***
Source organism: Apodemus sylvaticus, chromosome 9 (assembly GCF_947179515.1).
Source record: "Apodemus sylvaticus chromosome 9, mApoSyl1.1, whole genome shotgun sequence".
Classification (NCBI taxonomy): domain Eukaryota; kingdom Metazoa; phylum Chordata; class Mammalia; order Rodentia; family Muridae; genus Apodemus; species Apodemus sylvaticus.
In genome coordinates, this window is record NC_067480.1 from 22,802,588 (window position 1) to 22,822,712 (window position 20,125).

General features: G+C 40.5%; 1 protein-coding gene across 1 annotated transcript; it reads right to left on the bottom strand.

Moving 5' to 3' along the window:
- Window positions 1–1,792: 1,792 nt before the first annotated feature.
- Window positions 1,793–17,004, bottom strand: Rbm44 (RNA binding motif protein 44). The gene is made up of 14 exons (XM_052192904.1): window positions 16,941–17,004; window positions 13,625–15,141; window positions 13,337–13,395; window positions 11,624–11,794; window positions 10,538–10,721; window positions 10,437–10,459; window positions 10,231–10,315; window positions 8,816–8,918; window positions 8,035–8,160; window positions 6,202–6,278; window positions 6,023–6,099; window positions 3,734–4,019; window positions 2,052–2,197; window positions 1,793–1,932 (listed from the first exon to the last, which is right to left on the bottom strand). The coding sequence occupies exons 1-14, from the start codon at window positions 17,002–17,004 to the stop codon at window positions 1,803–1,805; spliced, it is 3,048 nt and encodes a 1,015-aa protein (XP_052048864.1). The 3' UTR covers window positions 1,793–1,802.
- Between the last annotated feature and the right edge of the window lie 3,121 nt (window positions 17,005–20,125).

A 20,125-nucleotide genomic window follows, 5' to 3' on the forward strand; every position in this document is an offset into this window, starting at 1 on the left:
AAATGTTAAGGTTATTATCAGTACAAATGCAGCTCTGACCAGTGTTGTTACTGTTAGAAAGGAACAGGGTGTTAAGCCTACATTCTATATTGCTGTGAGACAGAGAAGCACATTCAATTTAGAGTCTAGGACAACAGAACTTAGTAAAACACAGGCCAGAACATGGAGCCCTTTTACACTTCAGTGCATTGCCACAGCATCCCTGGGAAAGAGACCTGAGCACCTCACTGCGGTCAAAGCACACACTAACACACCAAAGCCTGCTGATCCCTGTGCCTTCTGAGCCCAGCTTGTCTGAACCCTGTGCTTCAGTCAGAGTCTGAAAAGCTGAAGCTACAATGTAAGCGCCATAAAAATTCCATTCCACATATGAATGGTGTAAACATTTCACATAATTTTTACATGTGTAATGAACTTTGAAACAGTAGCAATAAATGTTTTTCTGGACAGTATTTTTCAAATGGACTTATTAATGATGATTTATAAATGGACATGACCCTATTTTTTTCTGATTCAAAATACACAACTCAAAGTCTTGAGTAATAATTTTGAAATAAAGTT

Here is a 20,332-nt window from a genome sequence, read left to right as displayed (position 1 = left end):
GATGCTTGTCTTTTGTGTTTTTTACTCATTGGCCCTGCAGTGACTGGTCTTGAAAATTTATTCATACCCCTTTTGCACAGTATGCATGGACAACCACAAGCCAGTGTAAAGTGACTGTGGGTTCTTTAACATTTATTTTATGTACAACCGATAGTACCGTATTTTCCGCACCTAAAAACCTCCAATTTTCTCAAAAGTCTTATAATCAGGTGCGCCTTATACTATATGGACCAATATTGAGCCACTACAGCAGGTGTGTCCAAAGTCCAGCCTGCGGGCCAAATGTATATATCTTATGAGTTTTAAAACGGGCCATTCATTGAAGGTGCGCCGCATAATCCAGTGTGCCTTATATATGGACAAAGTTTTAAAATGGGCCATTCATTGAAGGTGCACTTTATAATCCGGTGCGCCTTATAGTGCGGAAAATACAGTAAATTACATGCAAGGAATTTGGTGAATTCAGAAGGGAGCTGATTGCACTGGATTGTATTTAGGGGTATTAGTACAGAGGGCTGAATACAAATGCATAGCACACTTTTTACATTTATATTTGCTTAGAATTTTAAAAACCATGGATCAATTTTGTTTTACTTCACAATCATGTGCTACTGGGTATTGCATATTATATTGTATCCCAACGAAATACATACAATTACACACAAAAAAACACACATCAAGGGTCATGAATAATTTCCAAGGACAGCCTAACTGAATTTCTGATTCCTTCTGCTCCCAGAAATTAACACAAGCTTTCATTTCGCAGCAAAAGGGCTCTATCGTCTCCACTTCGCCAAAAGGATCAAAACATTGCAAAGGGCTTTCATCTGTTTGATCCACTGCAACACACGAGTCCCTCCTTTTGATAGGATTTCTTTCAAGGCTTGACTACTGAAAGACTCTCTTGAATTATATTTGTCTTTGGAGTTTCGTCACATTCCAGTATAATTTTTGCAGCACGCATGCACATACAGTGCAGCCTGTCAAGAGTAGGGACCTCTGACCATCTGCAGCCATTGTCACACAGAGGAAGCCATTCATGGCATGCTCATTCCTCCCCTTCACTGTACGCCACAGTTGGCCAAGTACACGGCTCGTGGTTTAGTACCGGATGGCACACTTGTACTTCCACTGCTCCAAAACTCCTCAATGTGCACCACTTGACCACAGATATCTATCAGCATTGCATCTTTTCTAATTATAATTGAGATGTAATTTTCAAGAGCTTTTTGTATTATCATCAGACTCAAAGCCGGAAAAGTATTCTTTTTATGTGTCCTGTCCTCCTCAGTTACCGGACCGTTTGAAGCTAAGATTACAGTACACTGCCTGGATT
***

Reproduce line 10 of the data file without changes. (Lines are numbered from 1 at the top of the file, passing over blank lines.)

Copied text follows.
A 20,125-nucleotide genomic window follows, 5' to 3' on the forward strand; every position in this document is an offset into this window, starting at 1 on the left: